Sometimes people feel awkward when meeting someone in a wheelchair, which is understandable. The fear of saying something insensitive or being distracted by the person’s disability is entirely normal. People give power to the fear around disabilities by making it seem like these people are very, very different from everyone else. However, a lot of us have used adaptive devices and don't even know it. Most people use glasses to read better. We ride bikes or use cars to reach long distances. Most of us had braces on our teeth when we were in middle school. Not to mention the minor injuries that temporarily put people on crutches or in casts. The point I am trying to make is that sometimes people (with or without disabilities) need external support to get through their day.
Here are a list of things to keep in mind when interacting with someone using an assistive device such as a wheelchair. Most of these come from the years I spent using adaptive devices but also from conversations I have had with people who have disabilities.
Avoid assumptions. People use wheelchairs for a lot of different reasons. Some people need wheelchairs for only long distances while others are completely non-ambulatory. Some people are in wheelchairs due to injuries, while others have illnesses and have varying levels of function from week to week.
Speak directly. Unless the wheelchair user is unable to answer for herself; it is rude to ask her caretaker or friend a question that should have been directed at her. Also, there is no need to speak slow or loud unless the person you are talking to asks you to.
Get on eye level. It can be very intimidating for the other person to be looked down at for an entire conversation. Unless you are quite short; get on your knees or pull up a chair to talk.
Don’t draw attention Well meaning comments such as “Wow, look at those wheels fly!” or “Hey, speedy!” can be meant in great fun but in excess can be annoying to the wheelchair user because it is drawing attention to the disability.
Don't be afraid to offer help. If you see a wheelchair user struggling to open a door or reach something on a high shelf; it is perfectly acceptable to ask if they need help. If they don't, they'll say no.
Don't ask the question. It is always unacceptable to walk up to a stranger and ask them what is wrong with them and for-the-love-of-god don't ask if they will ever walk again. It doesn’t matter what infirmity they possess that sets them apart, it’s just not good manners. It's really mean to be annoying to someone who can't kick you.
Be Inclusive. When in a conversation with a group of people, don't stand in front of the person in the wheelchair. This blocks them out of the conversation. Try to remember to open up a circle more to include the person in the wheelchair.
Be Sensitive. Referring to a wheelchair user as anything other than a wheelchair user can sound condescending or insensitive. Labels such as Incapacitated, Crippled, Victim, and Invalid should never be used as they can sound belittling. Also, avoid the assumption that this person is courageous or some kind of martyr. They are just a person doing the best they can with the cards they've been dealt; they don't need to be put on some kind of pedestal.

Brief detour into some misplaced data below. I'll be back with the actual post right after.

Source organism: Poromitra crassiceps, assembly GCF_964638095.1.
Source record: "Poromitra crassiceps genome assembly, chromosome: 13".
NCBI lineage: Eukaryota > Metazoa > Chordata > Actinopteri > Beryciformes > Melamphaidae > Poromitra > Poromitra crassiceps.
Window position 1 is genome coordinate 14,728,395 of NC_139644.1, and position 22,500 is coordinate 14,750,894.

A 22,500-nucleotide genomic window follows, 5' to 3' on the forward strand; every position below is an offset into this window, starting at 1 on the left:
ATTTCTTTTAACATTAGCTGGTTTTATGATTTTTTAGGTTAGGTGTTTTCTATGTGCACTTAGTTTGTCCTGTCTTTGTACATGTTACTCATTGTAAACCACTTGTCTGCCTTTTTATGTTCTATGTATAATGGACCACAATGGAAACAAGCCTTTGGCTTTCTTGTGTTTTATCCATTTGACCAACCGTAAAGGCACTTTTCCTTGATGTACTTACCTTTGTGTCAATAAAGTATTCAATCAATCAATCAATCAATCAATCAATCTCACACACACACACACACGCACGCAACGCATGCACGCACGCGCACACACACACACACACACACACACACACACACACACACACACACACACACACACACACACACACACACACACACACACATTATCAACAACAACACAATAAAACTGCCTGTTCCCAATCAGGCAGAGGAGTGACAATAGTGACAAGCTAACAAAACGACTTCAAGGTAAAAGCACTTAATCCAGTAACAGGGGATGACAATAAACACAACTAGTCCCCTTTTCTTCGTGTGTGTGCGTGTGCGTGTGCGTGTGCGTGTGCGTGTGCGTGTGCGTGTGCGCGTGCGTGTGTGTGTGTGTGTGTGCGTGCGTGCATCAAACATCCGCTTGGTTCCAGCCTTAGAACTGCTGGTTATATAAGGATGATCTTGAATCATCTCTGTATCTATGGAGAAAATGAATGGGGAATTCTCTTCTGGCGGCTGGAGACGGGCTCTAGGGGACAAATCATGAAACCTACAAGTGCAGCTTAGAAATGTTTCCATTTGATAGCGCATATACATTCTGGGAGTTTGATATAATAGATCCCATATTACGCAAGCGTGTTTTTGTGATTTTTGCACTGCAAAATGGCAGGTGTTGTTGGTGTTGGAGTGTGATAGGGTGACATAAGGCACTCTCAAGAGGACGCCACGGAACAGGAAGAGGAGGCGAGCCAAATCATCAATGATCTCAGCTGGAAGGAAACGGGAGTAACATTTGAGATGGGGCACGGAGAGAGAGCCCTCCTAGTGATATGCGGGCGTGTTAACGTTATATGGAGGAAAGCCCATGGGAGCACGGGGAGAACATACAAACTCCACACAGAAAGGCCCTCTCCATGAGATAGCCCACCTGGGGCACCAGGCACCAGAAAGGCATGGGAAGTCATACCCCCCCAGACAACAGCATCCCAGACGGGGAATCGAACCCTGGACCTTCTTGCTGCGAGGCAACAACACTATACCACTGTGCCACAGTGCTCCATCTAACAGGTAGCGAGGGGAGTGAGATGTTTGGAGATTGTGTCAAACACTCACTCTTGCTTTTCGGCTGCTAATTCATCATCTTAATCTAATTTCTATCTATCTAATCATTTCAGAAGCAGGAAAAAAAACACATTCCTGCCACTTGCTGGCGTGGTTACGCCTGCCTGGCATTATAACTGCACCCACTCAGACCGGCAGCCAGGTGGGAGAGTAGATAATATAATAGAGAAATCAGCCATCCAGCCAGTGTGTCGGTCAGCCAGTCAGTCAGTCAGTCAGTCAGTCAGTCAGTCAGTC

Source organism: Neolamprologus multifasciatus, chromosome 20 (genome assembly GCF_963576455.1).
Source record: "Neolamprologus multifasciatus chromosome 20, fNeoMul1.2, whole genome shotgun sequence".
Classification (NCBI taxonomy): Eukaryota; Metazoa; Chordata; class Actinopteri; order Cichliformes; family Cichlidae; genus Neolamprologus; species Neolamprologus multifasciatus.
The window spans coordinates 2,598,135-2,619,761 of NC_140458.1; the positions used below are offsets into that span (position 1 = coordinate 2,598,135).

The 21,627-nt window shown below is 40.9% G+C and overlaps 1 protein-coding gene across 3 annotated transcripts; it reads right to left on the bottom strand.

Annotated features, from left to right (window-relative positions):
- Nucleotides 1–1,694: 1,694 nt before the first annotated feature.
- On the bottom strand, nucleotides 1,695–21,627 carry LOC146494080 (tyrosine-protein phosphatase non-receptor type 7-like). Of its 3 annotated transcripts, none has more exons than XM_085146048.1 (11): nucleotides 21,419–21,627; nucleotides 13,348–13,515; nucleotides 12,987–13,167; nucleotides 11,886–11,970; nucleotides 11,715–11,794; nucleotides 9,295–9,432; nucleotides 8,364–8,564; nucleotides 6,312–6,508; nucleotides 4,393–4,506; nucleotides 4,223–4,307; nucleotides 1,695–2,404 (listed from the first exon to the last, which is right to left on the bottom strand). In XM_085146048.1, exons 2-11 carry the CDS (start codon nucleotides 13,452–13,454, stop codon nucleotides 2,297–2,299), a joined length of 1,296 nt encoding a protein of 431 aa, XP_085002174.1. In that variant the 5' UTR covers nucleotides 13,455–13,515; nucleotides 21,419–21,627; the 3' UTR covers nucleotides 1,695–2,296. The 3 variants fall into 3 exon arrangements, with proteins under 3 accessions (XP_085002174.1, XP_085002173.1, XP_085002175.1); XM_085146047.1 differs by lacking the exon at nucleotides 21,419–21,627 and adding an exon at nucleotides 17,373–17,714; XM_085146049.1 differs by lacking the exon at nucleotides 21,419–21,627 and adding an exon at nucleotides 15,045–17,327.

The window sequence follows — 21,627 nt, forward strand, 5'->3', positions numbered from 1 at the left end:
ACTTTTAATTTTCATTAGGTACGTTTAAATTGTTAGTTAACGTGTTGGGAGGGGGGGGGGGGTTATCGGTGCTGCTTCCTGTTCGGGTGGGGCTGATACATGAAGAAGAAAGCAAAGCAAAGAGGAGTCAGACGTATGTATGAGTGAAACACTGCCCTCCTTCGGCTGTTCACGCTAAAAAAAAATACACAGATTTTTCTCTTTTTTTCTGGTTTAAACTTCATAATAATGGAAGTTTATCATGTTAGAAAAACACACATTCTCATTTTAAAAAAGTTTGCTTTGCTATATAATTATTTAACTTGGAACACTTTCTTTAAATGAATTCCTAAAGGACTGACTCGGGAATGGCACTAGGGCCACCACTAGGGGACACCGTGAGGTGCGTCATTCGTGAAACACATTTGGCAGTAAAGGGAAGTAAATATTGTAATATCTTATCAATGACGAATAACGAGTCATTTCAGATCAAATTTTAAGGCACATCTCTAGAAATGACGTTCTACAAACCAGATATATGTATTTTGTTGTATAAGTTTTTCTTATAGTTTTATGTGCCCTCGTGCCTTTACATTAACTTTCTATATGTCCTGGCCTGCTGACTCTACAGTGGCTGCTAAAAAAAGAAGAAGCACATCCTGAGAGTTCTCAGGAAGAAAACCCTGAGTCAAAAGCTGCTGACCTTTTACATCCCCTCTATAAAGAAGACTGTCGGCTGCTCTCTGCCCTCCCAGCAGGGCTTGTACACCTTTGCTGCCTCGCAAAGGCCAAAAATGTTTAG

Respect their space. The wheelchair is a part of that person’s space. Leaning on it (particularly if you are not even interacting with this person) or touching it without permission can feel like an invasion of personal space (This goes the same for any other adaptive device they may also be using.). Also, don’t ever push a wheelchair without the occupant’s permission. Be sensitive to the fact that the wheelchair user can not see you and has very little control over the chair while someone else is pushing. Because of this fact; don't be surprised or offended if they don't want you to push their chair if they do not know you very well.
Be thoughtful. If you are accompanying someone in a wheelchair to a public place, it’s always helpful to take note of where the ramps, elevators and wheelchair accessible bathrooms are.
Don't move the chair. If the wheelchair user transfers to a different seat (couch, bed, kitchen chair, etc.); don’t move the wheelchair without their knowledge, and especially don’t take a ride in it without their permission. Sometimes people have bladder catheters or IV bags attached to their chair (Ouch!). Also, they most likely can't get up and hunt you down to get their chair back.
The Parking Issue. Don’t park in the loading zone next to a handicap parking space. People who can’t stand usually do a sliding transfer from the seat of the car to their wheelchair which requires extra space beside the car (The space also can be used for unloading a ramp or lift.). If a wheelchair user comes back to their car and some one has parked in the loading zone; they have no way of getting back in their car and have to wait for you to get done shopping before they can go home. Also, if you have a handicap placquard but do not need a loading zone; try looking for non-handicap spaces close to the front of the building before resorting to parking in a space with a loading zone.
When you first befriend a person with a disability, it will feel like a big deal and maybe you will make a few accidental faux pas. However, with a little time, you'll forget about the disability and all of this stuff will become second nature.